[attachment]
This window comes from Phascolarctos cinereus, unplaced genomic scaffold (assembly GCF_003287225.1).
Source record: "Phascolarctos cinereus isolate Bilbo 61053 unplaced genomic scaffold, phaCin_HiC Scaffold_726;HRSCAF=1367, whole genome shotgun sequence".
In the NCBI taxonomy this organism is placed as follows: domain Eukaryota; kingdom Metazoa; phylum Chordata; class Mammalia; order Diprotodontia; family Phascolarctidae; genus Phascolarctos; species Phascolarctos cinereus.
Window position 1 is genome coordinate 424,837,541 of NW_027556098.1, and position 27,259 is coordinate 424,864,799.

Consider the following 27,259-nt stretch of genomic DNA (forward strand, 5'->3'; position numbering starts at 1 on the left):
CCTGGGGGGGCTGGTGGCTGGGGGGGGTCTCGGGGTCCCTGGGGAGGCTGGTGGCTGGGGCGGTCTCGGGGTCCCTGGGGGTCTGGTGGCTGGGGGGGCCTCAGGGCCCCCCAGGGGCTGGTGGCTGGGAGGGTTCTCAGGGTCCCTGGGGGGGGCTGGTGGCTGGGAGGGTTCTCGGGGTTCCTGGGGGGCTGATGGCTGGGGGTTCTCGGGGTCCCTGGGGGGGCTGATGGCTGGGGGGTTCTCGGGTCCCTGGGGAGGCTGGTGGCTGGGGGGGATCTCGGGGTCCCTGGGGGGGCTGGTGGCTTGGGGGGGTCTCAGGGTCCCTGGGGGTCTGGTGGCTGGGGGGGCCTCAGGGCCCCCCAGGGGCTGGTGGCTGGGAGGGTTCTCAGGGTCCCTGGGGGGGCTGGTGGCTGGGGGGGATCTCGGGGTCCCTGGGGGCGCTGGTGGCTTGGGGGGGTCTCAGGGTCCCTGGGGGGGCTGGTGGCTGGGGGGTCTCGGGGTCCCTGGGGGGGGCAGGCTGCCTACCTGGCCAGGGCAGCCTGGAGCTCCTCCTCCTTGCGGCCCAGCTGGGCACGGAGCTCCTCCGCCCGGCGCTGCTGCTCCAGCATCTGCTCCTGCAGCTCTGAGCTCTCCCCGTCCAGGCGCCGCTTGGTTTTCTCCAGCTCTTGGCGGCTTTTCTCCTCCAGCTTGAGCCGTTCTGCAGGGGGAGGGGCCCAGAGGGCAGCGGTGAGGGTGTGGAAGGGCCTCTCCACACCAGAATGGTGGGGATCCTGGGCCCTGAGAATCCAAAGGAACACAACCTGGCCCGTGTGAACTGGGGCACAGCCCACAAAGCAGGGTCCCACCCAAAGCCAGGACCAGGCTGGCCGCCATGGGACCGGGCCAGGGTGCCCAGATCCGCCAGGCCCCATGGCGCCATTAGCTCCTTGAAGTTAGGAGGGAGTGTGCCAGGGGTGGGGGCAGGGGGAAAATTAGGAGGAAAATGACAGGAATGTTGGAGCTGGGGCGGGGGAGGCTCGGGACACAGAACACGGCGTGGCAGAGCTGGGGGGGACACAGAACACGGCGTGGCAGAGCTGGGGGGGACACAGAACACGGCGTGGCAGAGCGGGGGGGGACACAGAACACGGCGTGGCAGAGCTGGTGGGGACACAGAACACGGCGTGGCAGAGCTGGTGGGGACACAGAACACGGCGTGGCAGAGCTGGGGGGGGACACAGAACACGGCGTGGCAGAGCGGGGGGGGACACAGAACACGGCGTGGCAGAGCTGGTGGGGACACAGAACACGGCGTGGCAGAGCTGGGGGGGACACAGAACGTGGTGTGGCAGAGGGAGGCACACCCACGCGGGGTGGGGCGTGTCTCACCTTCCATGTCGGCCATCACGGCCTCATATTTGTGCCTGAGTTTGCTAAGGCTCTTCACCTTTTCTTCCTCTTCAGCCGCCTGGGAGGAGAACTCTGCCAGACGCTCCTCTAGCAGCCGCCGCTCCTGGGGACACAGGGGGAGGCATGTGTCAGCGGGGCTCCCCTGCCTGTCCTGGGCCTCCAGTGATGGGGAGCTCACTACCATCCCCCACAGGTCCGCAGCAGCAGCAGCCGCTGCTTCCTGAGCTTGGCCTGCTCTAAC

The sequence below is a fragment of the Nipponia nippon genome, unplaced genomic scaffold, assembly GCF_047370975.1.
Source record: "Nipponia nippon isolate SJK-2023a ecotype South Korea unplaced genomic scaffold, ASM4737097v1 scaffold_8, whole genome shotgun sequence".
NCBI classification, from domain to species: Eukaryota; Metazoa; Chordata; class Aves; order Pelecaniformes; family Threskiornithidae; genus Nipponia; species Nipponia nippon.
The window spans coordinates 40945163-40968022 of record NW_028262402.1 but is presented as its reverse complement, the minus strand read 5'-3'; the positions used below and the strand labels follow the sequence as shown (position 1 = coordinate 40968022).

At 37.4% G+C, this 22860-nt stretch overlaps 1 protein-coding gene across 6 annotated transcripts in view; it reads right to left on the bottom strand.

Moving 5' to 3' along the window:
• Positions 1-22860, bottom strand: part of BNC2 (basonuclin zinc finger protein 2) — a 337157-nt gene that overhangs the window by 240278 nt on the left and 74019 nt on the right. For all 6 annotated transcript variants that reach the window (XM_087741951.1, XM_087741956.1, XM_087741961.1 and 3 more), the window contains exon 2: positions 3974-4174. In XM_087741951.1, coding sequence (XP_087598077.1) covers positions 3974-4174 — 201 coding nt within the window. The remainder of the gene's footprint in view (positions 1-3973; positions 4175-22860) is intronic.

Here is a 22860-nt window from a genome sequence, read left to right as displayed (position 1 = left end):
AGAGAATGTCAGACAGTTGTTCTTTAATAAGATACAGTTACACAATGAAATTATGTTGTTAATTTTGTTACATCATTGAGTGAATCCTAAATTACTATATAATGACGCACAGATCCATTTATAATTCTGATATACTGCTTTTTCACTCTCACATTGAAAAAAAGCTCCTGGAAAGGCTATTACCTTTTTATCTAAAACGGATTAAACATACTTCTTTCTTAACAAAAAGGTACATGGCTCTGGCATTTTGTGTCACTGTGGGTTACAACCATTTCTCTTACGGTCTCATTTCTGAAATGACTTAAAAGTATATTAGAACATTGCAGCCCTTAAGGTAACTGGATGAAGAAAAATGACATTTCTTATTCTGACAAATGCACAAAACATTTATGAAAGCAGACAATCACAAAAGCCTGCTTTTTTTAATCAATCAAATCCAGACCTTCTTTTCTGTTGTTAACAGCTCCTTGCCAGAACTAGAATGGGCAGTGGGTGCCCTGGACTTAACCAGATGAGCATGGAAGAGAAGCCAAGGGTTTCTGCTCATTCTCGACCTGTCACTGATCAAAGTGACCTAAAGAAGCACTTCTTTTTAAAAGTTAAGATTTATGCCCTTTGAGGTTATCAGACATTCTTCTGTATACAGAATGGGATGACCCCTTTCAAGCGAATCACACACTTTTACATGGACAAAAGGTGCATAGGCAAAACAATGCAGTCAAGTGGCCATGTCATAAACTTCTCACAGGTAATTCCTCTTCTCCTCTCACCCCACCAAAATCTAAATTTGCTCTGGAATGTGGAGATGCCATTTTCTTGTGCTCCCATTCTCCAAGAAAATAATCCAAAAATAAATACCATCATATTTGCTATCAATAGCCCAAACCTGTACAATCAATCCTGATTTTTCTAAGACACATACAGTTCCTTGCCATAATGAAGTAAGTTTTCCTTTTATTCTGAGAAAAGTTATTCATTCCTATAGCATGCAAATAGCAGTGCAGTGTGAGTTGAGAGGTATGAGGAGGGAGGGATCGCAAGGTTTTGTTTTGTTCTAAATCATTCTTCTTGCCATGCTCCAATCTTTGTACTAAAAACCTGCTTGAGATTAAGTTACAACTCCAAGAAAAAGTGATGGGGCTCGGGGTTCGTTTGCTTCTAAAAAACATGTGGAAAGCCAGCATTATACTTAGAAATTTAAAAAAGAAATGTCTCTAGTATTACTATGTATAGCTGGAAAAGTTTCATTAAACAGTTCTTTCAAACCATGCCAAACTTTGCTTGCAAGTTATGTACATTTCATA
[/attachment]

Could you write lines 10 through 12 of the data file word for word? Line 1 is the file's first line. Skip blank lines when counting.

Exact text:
The window spans coordinates 40945163-40968022 of record NW_028262402.1 but is presented as its reverse complement, the minus strand read 5'-3'; the positions used below and the strand labels follow the sequence as shown (position 1 = coordinate 40968022).

At 37.4% G+C, this 22860-nt stretch overlaps 1 protein-coding gene across 6 annotated transcripts in view; it reads right to left on the bottom strand.

Moving 5' to 3' along the window: